The Quadra 610 Lives

Quadra 610 Boot

Good news – the Quadra 610 lives. And boots. There are still some issues to work through, which I will get to eventually, but my blood, sweat, and broken pieces of plastic might be worth it.

Here are a few of my learnings:

  • The case plastic is brittle.
  • I thought I had both a dead cdrom and floppy drive, but after some stubborn attempts, I got the machine to boot off of a Disk Tools floppy. Turns out I needed a working floppy disk that wasn’t older than my kids.
  • Apparently, the cdrom drive is dead.
  • After a successful boot, I was happy to see the Quadra has 40MB of RAM.
  • I invested in a SCSI2SD (version 5b) during a sale on eBay. While it was a little tricky to get setup, don’t overthink it. Make sure you set the SCSI ID correct, a maximum of 2GB partitions, and don’t try to DD an image onto a partition unless you know exactly what you are doing. The Quadra was not booting at all for a while when I plugged in the SCSI interface in, because I had tried to put a Mac OS 7.6.1 cdrom on the first partition in a clumsy, ill-advised manner.
  • Your Power Mac G5 is a friend. After formatting the first partition using a handy Disk Tools floppy, the partition mounts on my G5. I was able to copy over the install files for System 7.6.1 at that point. And then I was able to install from that partition on to another partition. It was a juggling trick but it worked.
  • The thing boots pretty quickly off of the SCSI2SD interface. I updated a few pieces via the¬†System7Today¬†guides. Netscape Navigator 3.0.8 runs quickly. Turn off java and javascript.
  • Future updates: Cleaning memory slots, figuring out if I can revive the CDROM drive, and installing A/UX on to another partition.

Progress is good.

— Nathan

To Rehab or Not: Quadra 610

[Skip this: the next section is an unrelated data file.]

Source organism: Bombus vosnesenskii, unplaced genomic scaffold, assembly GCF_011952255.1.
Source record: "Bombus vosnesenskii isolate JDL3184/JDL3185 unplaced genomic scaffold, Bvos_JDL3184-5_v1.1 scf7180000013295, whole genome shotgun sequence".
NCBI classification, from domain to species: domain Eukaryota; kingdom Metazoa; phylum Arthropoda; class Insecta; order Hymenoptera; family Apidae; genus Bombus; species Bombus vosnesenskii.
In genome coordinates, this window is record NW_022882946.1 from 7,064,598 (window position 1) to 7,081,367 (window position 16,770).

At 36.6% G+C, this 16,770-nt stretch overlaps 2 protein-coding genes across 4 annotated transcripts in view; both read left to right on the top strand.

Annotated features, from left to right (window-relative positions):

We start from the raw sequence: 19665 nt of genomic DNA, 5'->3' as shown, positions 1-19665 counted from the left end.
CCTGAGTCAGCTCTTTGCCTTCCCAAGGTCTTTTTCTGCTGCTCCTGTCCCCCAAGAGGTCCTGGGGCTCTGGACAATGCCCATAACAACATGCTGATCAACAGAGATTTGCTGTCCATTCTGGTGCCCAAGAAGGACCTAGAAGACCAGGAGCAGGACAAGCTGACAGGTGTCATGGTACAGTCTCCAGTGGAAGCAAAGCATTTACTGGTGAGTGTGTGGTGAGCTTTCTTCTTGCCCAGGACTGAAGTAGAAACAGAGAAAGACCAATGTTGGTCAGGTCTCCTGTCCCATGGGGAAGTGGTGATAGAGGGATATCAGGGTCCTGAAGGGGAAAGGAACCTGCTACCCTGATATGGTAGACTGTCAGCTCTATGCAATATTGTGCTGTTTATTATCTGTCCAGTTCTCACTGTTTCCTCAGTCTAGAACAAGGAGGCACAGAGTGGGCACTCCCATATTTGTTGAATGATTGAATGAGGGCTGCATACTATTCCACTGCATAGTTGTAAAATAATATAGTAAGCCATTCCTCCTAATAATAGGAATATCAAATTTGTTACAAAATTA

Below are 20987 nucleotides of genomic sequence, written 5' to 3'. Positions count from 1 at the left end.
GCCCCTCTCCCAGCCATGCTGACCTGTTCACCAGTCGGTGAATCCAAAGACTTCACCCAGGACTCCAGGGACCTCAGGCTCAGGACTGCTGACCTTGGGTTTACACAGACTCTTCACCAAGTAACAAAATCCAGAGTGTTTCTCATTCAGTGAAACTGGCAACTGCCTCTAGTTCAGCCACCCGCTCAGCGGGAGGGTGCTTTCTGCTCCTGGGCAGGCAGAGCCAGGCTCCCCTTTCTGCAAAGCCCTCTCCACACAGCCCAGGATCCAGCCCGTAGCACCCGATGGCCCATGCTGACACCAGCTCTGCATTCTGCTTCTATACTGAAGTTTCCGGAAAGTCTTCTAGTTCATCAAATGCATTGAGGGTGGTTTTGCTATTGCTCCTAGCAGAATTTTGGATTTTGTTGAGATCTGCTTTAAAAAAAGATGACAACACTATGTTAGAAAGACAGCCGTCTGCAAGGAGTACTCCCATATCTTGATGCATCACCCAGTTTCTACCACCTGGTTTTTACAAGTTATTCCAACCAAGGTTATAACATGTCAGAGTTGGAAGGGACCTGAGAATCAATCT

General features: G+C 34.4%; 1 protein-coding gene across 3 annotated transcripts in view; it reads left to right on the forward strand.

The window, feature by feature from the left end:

Quadra 610

Several months back, I, in a fit of poor decision making, bid a low offer on an old Quadra 610 on eBay. I regretted it, but I didn’t think I was going to win the machine. And guess what? I won the auction. The Quadra 610 arrived in decent shape in a big box at my doorstep.

Since then, I have tried to get it working. The good news – it does boot up and shows the question mark folder sign. There is a purplish tint to the screen, which I believe is a sign of an aging motherboard. Unfortunately, nothing else works – floppy drive spits out any disk I put in, and after scrounging up an old CD tray, the drive churns to meaningless purpose. What do I do?

Like any of these old Macs, the case has yellowed and is brittle as all get out. I have to be extra careful when handling it, but that is also true to the old Performa 5215 sitting in my basement. It’s really not worth it to fix, but I have it. 68k Macs are fun. I haven’t decided my course of action.

The cheapest route is probably to pull the scsi CD-ROM drive from my Performa and see if I can at least get a Mac OS boot install to work. From there, I can try to scrounge up a SCSI hard drive that I can put in (which isn’t cheap) or invest in a floppy emulator for $129. I’m not keen on spending much money on such an old computer, so I may keep poking around and see what I can figure out.

The positive thing is that this Quadra 610 is one with a full 68040, which means I could run A/UX on it as a whim. I have no idea how much RAM or cache it has beyond that. So, we’ll see.

What do you think I should do? Restore it? Or let it sit?

— Nathan